By Charles James
The First Amendment to the U.S. Constitution states that “Congress shall make no law respecting an establishment of religion, or free exercise thereof…” The separation between church and state in the U.S. Constitution has proven a complex and contentious subject.
On Monday night, Jan. 26, four of five councilmembers voted to approve a “Motion for Resolution” to have the national motto, “In God We Trust,” displayed above the Bishop City Seal in the council chambers.
There was overwhelming support from those in the audience, comprised of mostly local clergy and church members− many were fellow churchgoers of the councilmembers voting “Yes.”
But not every council member was on board with voting “Yes.” Councilwoman Karen Schwartz voted “No,” telling fellow councilmembers, “I think we have a responsibility to all our resident to make our town seem inclusive and it (In God We Trust) seems like something that would exclude or divide the community rather than bring the community together.”
Only one speaker spoke against the idea during public comment. Former City Councilman Keith Glidewell reminded the Council it had turned down a similar proposal a year ago, saying, “This is a publically, taxpayer-funded public forum where people of all faiths and non-faiths, nationalities, and ages come together to participate in public business.”
He went on to say “Your support alienates those of us that do not believe in a God. We feel different and apart; not a ‘part of the Club’” said Glidewell, noting that accomplishments, values and morality are not only to be found in religion or belief in a God.
Several local pastors spoke in favor of the motion, as did others.
The Council was asked, given the short notice, to give the public more time to weigh in on the issue, but the idea was rejected. Councilwoman Smith said that she heard the meeting announced repeatedly on a local radio station and that it was published in the Saturday Inyo Register newspaper. It was true that it was published in the local newspaper, but only two days before the meeting.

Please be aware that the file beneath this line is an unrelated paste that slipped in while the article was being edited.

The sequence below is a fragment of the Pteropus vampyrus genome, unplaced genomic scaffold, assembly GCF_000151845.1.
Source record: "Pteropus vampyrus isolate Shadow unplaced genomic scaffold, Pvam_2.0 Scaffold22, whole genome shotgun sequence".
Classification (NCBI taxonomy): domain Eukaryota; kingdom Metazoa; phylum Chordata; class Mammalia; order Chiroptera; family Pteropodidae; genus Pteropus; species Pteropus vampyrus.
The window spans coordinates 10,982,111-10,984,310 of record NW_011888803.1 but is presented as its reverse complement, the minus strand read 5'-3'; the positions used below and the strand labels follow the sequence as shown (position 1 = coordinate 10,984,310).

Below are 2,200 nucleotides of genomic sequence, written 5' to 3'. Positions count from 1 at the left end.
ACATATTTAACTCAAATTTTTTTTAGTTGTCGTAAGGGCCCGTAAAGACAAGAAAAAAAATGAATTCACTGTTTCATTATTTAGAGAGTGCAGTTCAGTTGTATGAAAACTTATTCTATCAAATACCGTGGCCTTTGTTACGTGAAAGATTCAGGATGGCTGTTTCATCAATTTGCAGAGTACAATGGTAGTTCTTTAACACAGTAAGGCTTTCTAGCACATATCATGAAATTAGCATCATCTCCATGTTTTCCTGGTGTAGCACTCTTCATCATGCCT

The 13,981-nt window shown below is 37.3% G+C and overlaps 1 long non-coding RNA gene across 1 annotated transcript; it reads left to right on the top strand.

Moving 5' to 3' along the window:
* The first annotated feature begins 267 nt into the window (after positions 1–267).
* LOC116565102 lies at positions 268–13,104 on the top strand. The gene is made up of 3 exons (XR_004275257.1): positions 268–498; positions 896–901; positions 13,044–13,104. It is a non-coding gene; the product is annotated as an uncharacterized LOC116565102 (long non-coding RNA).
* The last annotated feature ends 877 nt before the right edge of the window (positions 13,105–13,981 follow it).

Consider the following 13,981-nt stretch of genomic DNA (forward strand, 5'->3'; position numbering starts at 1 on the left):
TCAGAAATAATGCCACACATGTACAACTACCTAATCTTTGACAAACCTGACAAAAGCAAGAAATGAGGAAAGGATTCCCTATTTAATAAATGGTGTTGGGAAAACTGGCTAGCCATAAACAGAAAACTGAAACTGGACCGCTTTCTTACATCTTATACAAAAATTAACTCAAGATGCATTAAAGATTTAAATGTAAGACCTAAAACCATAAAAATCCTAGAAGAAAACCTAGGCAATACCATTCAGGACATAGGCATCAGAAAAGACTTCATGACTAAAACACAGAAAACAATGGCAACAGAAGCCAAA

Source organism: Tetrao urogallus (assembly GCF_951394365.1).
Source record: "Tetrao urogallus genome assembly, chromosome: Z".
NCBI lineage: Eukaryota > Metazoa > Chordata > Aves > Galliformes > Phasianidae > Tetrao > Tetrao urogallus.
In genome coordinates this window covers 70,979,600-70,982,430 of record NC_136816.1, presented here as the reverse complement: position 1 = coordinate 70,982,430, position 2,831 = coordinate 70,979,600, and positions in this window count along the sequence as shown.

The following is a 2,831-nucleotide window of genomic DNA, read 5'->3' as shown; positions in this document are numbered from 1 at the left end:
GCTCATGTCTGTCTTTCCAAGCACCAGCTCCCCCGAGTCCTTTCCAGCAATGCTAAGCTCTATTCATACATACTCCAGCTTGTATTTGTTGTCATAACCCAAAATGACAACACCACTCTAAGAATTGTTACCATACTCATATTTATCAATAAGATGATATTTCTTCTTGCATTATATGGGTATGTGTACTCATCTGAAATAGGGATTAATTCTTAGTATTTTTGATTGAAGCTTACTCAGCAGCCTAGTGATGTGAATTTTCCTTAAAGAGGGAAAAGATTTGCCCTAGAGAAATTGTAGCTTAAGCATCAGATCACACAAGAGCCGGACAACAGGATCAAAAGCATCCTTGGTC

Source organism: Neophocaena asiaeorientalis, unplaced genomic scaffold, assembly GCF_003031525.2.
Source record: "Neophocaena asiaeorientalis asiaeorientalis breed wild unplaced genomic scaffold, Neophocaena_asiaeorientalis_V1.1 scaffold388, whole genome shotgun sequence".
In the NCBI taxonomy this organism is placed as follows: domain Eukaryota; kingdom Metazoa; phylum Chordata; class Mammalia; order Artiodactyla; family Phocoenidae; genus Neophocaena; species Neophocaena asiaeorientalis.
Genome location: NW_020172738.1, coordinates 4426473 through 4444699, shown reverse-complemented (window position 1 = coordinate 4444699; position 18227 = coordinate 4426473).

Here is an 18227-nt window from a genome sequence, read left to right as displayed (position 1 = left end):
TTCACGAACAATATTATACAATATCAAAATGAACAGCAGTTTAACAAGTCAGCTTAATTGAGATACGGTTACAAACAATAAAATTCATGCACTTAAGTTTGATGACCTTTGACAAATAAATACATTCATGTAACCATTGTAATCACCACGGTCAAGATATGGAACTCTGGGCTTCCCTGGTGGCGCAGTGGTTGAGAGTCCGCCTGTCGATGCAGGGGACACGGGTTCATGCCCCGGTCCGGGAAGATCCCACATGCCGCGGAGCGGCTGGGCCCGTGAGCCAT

“And this be our motto: “In God is our trust,” is found in the National Anthem, adopted in 1931. “In God We Trust” has been on U.S. coins since 1864 and on currency since 1957. And “…one nation under God” was added to the National Pledge of Allegiance in 1954 in response to the Communist threat of the times.
On July 30, 1956, “In God We Trust” was designated as the national motto of the United States.
The use of the word “God” has faced several lawsuits over the past forty-five years and consistently lost. In 1970. The U.S. Court of Appeals ruled that the national motto “has nothing whatsoever to do with the establishment of religion. Its use is of patriotic or ceremonial character and bears no true resemblance to a governmental sponsorship of a religious exercise.”
In 2004, this one over the use of the word “God” in the Pledge of Allegiance, the Supreme Court ruled that these acts of “ceremonial deism” are “protected from Establishment Clause scrutiny chiefly because they have lost through rote repetition any significant religious content.”
Before the vote, City Attorney Ryan Jones informed Councilmembers prior to their vote, “There is no real legal issue under the Establishment Clause, but if changed in the future, we’ll have to deal with it then.”
If the City of Bishop approves the resolution at its next council meeting, it will join 110 municipalities and counties in California that have given approval to the national motto being displayed on or in a public building.